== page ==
South Africa is not the only country where monuments commemorating the past have led to public debates on the interpretation of history and the act of remembering.
In an article in the New York Times, journalist Sabrina Tavernise tells of a visit to a Russian summer camp in 2015. Apart from outdoor activities, the kids attending “were also taking history classes. Joseph Stalin, the Soviet leader who killed millions of Soviet citizens, was remembered fondly”.
She then looks at the recent uprisings in America about statues commemorating Confederates who participated in that country’s Civil War.
“Selective memory,” Tavernise writes, “is a global phenomenon”. She lists Turkey’s denial of the Armenian genocide and Japan’s difficulty to deal with its aggression and mass murder in China.
She describes it as a “basic human impulse to take the sting out of defeat or to avoid admitting some atrocity. But it’s also a way to help cope with a difficult present”.
A point in case is Russia, who experienced a seismic shift with the end of the Cold War. “People choked on memory. As the Soviet Union was falling, the sins of the past flooded the present. Newspapers wrote about Soviet repressions. Researchers began documenting political killings. All this, as Russians were losing their jobs, their savings, their respect in the world and their dignity.” The only thing they still had – and could hold on to – was their past, and so “Stalin became the man who led the Soviet Union to victory in World War II and industrialized a peasant nation”.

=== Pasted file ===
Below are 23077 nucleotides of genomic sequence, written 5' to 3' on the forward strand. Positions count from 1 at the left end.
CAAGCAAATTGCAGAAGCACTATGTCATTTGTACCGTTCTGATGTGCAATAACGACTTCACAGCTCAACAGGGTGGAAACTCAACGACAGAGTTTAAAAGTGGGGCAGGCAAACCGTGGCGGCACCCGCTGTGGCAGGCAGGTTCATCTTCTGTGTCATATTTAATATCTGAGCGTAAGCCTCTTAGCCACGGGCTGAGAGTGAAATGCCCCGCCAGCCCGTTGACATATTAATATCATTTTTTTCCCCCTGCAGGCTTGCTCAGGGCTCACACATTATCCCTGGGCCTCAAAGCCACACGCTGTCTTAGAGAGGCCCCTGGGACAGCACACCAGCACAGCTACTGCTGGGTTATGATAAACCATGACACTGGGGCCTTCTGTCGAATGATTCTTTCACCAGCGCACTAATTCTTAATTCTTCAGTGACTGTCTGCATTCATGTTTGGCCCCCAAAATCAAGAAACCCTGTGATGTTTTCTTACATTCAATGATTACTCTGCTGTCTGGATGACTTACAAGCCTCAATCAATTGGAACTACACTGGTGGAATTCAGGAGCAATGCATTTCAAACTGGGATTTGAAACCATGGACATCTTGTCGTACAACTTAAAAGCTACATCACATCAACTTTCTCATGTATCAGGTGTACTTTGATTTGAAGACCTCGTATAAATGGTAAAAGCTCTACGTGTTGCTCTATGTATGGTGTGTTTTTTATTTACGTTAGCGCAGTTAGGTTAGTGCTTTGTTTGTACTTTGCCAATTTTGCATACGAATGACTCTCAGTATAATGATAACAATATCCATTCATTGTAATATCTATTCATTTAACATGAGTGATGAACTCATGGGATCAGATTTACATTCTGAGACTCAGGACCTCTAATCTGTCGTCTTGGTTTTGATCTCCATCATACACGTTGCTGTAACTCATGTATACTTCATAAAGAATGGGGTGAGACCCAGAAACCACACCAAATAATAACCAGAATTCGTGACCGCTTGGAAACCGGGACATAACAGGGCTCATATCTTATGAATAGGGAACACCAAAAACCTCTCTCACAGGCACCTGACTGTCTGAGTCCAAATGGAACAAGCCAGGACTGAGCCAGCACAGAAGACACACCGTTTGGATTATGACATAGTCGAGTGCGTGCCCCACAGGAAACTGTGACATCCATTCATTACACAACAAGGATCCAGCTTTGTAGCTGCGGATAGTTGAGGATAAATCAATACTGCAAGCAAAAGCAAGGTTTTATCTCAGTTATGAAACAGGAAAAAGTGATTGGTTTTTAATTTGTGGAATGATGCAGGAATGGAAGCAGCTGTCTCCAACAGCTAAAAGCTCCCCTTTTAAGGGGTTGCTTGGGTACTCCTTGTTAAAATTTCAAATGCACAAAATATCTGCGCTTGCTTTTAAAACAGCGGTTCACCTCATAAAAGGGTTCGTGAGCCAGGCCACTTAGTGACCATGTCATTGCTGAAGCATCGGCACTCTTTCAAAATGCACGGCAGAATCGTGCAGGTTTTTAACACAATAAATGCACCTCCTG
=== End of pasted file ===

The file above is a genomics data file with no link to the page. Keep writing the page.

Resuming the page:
One historian describes the American Civil War as “the most divisive and unresolved experience Americans have ever had”. The reason lies partially in having allowed the loser (the Confederates) to have their own interpretation of the events. By casting itself as an underdog with just cause, it has managed to create an alternative memory of the events. The North, “more interested in re-establishing economic ties than in keeping their commitments to blacks’ constitutional rights”, didn’t help. And so the political will to complete Reconstruction died.
Germany is hailed as an exception and the world watched as many Nazi perpetrators were very publicly put on trial for the Holocaust and other political and human rights offences. However, the bigger part of German society only fully grappled with the crimes in the 1960s. “There was a political shift to the left that encouraged young Germans who posed hard questions about their parents’ past. Even today, there are no major memorials to the perhaps half a million Germans who died in Allied bombing campaigns in Hamburg, Dresden and other cities, as that would be seen an assertion of equivalence.”
The article closes with caution: “Be careful, slow down. If they are taken down, let’s preserve and curate them. These are part of our historical landscape. To just destroy them is not educational.”